This autumn we can expect much debate about immigration. This issue particularly affects Catholics. So many of us are immigrants or the descendants of immigrants and our religion has very specific things to say about our duties to the stranger in our midst.
I have been an immigrant in two countries and have travelled widely. I know from direct experience the profound truth of Pope Francis’s statement on Wednesday:
Consider the presence of so many brothers and sisters who are migrants to be an opportunity of human growth, of meeting and dialogue among cultures and religions, and also even an occasion to witness to the Gospel of Charity
However, I also know that being an immigrant can be difficult. One of the most difficult parts of it is being treated as an outsider, as one who does not fit into established categories and prejudices. People do not always try to find out about an outsider. They simply judge, categorise and exclude. This can cause such unnecessary suffering. I think that there is a reason that Christ was so harsh: “Go away from me… for… I was a stranger and you never made me welcome…”
None of this leads to a clear conclusion as to what is the correct public policy, but it does demand that the discussion about what the government should do be honest, just, balanced and fully informed.
In so far as the argument is about access to public services or the strain on our infrastructure it should take into account the full picture. Some of our public services rely on immigration for their staff. Immigration contributes large sums of money to the exchequer by both direct and indirect taxation. Immigration is also a consequence of and a further driver of our economic success. The argument has to be considered in the round. A detriment from one point of view might well be far outweighed by other benefits.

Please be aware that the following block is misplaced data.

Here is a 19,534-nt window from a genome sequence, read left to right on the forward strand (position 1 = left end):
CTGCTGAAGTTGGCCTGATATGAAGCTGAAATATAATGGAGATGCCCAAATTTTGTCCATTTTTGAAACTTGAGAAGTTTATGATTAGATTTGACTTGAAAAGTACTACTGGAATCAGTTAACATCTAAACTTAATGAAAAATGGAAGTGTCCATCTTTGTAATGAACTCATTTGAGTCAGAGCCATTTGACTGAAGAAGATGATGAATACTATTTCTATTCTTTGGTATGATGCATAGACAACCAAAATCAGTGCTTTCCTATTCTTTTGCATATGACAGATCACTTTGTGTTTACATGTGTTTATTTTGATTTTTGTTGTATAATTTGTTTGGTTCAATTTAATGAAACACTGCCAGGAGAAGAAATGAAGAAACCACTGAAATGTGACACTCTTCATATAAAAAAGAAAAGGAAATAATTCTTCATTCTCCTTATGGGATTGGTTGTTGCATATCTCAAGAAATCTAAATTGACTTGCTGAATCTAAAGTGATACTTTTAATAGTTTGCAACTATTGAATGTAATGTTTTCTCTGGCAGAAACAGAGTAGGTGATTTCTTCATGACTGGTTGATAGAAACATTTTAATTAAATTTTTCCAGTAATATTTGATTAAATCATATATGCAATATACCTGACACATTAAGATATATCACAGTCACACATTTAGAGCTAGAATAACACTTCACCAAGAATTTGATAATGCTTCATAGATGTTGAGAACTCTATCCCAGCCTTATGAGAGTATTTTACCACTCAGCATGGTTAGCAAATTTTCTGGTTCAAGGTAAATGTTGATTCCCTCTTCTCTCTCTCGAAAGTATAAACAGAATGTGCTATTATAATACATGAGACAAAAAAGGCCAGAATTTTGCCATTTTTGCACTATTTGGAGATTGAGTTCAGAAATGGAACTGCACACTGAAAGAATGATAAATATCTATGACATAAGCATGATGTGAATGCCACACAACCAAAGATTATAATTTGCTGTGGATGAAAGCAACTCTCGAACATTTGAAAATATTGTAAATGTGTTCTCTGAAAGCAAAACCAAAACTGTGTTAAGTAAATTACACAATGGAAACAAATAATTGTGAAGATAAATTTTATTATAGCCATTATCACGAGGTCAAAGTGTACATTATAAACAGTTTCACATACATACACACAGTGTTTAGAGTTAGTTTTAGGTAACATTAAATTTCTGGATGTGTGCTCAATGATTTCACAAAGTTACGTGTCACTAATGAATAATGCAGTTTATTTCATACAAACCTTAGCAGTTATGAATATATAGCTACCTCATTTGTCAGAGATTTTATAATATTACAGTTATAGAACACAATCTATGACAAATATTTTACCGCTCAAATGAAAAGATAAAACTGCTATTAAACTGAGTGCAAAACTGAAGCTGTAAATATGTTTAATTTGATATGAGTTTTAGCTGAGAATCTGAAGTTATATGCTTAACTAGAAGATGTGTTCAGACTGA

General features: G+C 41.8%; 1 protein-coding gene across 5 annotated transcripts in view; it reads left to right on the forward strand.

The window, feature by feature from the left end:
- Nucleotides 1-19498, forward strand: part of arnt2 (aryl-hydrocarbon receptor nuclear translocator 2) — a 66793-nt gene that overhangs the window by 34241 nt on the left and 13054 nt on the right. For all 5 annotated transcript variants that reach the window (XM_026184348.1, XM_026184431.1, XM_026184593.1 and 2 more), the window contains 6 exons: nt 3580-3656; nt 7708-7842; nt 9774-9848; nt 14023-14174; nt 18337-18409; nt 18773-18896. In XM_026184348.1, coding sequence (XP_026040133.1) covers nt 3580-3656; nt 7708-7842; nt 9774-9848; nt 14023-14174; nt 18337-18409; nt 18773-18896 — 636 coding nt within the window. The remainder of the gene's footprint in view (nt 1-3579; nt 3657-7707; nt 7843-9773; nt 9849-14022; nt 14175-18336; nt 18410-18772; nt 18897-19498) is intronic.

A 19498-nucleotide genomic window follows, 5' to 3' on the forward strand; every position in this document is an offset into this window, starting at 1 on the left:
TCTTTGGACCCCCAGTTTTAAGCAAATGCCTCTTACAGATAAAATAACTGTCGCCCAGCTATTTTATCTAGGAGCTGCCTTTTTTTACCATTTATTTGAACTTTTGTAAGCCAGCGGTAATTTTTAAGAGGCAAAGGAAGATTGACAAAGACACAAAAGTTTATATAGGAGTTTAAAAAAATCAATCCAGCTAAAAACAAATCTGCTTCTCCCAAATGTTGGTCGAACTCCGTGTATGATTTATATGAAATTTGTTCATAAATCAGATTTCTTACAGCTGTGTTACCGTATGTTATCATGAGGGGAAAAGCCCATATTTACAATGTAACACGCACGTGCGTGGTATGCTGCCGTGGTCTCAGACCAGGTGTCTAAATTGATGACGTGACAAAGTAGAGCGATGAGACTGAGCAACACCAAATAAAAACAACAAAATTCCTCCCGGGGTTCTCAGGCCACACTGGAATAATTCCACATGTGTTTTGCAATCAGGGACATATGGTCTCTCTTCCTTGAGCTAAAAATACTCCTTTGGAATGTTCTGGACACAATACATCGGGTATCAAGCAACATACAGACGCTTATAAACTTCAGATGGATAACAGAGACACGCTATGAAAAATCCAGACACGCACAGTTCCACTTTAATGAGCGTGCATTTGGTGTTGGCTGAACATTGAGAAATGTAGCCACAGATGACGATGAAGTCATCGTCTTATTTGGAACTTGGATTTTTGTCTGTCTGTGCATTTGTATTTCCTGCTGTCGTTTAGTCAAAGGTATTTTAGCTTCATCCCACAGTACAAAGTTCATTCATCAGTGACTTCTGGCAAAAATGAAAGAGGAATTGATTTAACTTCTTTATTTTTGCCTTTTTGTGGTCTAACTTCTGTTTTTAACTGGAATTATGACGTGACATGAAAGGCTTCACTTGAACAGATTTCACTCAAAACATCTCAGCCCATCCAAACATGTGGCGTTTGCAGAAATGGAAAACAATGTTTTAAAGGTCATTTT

In so far as the debate is cultural we need to be extremely careful. Everyone must have had the experience of judging another person and then finding when they actually sat down to talk to them that they were completely different. The risk of misjudgements is much greater where the other person comes from a different culture. It seems to me that if the debate is about cultural difference it is essential that we first get to know the “other” communities a bit.
In so far as the debate is about jobs we need to take into account the fears and experiences of those whose jobs are threatened. We need to consider whether the problem is actually caused by immigration rather than other factors; then, whether it is caused by immigration or by something else, tailor the policy so that it addresses the real problem in an effective way. Overall, most economists do not accept that immigration is detrimental to a nation’s economy, often the reverse. However, it can have real effects on some people and these have to be addressed.
Finally, it is extremely important not to allow those with other agendas to use immigration as a tool to manipulate public opinion. It would appear that this issue is particularly susceptible to this kind of use. This is a particularly abhorrent thing to do. Immigrants are people with the same rights to dignity and fair treatment as everybody else. Remembering this will be very important in the months ahead.
David O’Mahony is chairman of the Catholic Union
This page is available to subscribers. Click here to sign in or get access.